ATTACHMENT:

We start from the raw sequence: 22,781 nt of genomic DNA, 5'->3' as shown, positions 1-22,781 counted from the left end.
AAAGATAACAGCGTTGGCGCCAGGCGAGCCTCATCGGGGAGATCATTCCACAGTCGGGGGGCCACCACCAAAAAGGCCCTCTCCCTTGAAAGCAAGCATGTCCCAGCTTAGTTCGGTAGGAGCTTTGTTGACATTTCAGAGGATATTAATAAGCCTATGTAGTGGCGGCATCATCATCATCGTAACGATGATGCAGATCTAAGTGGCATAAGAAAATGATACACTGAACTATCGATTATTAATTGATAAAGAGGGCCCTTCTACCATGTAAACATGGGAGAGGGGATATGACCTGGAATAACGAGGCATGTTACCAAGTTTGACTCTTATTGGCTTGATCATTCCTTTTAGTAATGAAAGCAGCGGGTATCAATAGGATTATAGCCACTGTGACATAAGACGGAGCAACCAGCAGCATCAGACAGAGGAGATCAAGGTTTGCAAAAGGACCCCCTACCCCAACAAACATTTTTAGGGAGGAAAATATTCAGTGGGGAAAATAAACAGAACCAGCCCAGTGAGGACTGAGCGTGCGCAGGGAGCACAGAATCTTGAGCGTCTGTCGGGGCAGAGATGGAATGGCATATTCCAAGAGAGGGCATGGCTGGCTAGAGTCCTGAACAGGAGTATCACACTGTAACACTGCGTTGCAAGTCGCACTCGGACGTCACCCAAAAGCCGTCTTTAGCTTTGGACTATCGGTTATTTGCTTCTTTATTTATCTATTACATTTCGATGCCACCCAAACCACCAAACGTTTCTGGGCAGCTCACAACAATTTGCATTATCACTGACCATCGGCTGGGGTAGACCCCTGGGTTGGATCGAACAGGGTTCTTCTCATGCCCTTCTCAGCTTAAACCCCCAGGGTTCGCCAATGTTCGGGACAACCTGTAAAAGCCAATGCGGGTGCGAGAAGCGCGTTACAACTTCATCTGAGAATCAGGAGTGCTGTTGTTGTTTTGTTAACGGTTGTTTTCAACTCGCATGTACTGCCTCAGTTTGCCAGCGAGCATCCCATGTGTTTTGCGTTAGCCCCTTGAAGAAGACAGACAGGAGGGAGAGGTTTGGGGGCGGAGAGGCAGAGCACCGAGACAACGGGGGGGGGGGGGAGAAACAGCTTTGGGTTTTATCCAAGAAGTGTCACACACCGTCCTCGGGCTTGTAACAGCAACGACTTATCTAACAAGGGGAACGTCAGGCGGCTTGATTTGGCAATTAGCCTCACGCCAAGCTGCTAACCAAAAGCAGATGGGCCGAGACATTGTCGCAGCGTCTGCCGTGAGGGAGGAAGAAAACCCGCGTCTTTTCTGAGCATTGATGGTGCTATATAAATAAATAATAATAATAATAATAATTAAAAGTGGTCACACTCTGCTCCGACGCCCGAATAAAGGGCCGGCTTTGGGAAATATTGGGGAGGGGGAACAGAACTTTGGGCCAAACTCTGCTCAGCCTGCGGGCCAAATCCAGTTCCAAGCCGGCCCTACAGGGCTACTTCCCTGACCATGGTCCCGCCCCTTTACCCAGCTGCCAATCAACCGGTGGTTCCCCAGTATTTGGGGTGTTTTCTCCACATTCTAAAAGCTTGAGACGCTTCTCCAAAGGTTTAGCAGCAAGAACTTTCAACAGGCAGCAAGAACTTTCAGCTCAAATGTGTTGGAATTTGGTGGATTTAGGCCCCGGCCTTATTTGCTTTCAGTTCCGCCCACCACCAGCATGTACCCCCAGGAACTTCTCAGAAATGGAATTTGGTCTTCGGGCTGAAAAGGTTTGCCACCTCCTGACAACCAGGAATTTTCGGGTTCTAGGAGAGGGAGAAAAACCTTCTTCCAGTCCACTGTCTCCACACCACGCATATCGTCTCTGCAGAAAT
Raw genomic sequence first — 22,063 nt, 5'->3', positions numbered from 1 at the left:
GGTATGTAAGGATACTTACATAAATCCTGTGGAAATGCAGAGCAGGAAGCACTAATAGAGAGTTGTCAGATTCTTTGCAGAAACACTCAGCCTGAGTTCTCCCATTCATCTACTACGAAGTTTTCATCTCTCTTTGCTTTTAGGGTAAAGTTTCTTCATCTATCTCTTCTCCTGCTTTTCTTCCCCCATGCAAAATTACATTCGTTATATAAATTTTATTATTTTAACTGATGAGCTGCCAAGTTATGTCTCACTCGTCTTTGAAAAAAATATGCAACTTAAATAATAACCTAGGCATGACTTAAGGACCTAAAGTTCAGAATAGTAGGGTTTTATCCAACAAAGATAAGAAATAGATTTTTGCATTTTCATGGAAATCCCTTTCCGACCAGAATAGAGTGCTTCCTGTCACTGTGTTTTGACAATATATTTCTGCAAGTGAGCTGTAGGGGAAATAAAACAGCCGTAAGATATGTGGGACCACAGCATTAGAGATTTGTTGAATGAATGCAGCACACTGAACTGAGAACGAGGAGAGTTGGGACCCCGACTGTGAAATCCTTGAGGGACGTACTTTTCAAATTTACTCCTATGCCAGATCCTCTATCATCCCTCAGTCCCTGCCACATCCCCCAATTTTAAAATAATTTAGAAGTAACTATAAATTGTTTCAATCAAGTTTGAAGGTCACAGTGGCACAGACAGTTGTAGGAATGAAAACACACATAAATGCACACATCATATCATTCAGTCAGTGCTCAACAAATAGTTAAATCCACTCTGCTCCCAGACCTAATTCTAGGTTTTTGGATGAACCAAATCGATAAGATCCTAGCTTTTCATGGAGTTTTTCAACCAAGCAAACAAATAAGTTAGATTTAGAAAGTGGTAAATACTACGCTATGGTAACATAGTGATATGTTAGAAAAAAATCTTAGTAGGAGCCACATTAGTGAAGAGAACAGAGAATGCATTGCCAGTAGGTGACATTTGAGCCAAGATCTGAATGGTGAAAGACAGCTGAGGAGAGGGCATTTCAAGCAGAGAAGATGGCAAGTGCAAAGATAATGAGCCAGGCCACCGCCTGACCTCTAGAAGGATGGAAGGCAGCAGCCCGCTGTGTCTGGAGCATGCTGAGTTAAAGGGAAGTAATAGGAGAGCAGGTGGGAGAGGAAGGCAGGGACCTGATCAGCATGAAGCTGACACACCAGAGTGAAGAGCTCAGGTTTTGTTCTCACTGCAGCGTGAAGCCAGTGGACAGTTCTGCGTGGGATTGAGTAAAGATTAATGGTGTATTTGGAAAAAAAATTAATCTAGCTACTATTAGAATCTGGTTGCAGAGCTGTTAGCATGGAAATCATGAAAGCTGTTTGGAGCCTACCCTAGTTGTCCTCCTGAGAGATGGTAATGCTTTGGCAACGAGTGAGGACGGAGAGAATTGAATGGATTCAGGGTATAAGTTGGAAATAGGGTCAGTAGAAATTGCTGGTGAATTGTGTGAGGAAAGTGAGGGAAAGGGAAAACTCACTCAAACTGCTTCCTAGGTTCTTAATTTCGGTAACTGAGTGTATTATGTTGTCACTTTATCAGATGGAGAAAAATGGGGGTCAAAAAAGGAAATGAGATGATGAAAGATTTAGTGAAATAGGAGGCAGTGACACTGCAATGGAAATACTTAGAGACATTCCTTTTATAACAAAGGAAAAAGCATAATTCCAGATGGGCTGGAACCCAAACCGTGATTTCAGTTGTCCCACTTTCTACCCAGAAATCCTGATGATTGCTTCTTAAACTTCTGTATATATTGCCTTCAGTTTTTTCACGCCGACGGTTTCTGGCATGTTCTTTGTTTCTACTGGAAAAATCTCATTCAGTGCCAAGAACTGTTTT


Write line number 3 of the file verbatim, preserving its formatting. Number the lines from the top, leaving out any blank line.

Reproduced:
Raw genomic sequence first — 22,063 nt, 5'->3', positions numbered from 1 at the left: